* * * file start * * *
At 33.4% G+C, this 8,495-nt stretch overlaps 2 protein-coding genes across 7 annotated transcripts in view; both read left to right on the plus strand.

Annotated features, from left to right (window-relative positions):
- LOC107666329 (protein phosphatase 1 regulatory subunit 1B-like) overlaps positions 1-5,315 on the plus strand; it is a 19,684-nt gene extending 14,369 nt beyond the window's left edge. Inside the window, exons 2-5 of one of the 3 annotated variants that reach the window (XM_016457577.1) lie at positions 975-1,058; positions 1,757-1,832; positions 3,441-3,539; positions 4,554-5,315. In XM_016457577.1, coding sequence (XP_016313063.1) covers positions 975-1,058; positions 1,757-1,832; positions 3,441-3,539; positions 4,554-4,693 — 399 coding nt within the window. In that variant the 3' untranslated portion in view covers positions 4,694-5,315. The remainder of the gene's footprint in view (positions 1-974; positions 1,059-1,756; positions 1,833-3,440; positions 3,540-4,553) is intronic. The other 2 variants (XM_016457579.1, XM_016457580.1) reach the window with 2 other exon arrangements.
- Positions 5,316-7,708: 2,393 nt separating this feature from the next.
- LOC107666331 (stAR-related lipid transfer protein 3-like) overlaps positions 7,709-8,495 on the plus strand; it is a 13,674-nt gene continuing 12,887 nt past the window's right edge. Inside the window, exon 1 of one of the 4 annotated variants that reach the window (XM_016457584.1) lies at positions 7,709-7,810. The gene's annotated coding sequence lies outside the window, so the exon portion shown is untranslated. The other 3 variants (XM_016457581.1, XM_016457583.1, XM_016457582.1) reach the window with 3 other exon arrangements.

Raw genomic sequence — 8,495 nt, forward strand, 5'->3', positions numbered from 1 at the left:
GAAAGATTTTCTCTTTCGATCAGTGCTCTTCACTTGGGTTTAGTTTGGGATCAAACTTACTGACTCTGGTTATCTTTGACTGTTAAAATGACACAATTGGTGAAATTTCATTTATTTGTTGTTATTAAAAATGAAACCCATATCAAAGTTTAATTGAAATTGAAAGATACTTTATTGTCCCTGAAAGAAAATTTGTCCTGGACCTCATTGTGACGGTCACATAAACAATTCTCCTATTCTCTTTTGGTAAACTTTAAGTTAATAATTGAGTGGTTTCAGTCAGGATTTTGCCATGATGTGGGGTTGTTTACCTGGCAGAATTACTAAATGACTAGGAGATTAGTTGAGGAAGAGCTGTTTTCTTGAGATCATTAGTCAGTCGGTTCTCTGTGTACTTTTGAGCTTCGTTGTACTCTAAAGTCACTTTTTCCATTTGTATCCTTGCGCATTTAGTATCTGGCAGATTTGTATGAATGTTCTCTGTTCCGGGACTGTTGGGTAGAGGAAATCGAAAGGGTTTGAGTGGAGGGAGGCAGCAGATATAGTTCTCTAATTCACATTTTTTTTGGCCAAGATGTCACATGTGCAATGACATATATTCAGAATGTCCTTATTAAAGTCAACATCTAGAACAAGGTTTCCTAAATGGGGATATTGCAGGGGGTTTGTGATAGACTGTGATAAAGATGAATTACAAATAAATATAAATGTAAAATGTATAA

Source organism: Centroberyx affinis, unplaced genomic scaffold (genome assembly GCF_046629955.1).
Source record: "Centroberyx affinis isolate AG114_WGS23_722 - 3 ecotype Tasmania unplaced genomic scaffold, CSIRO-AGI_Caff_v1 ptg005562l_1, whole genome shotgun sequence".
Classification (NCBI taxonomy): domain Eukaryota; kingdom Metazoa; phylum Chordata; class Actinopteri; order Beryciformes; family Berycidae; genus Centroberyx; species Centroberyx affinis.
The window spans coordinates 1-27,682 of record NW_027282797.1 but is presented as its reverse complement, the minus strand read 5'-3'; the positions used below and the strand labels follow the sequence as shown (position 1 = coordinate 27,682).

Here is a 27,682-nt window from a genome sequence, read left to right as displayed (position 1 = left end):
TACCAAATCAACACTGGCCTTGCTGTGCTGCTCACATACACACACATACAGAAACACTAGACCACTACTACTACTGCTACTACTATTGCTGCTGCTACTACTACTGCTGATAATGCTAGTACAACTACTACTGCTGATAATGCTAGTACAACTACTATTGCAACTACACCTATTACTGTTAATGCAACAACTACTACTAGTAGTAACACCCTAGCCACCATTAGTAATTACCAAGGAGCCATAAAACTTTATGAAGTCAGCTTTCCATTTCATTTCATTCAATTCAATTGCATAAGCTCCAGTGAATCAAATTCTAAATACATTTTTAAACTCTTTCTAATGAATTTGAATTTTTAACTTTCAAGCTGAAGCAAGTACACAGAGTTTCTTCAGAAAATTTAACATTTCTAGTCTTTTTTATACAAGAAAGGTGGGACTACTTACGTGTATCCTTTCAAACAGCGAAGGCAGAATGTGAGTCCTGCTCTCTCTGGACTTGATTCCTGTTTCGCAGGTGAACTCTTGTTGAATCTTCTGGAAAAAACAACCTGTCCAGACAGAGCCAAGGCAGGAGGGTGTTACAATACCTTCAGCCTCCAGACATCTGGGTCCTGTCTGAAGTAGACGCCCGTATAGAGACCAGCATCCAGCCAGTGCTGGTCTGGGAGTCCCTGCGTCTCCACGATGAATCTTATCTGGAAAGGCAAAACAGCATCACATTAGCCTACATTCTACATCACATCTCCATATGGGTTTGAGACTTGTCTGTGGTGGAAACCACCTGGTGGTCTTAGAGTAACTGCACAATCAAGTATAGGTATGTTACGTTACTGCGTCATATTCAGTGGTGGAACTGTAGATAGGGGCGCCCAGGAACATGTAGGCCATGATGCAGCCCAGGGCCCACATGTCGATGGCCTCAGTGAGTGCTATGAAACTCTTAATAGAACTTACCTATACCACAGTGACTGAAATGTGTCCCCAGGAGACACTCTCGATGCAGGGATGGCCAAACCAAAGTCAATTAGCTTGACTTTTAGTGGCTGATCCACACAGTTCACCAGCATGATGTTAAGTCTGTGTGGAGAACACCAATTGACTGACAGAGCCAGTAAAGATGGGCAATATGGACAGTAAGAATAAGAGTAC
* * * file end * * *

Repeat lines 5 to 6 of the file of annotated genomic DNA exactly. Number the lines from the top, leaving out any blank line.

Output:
- LOC107666331 (stAR-related lipid transfer protein 3-like) overlaps positions 7,709-8,495 on the plus strand; it is a 13,674-nt gene continuing 12,887 nt past the window's right edge. Inside the window, exon 1 of one of the 4 annotated variants that reach the window (XM_016457584.1) lies at positions 7,709-7,810. The gene's annotated coding sequence lies outside the window, so the exon portion shown is untranslated. The other 3 variants (XM_016457581.1, XM_016457583.1, XM_016457582.1) reach the window with 3 other exon arrangements.

Raw genomic sequence — 8,495 nt, forward strand, 5'->3', positions numbered from 1 at the left: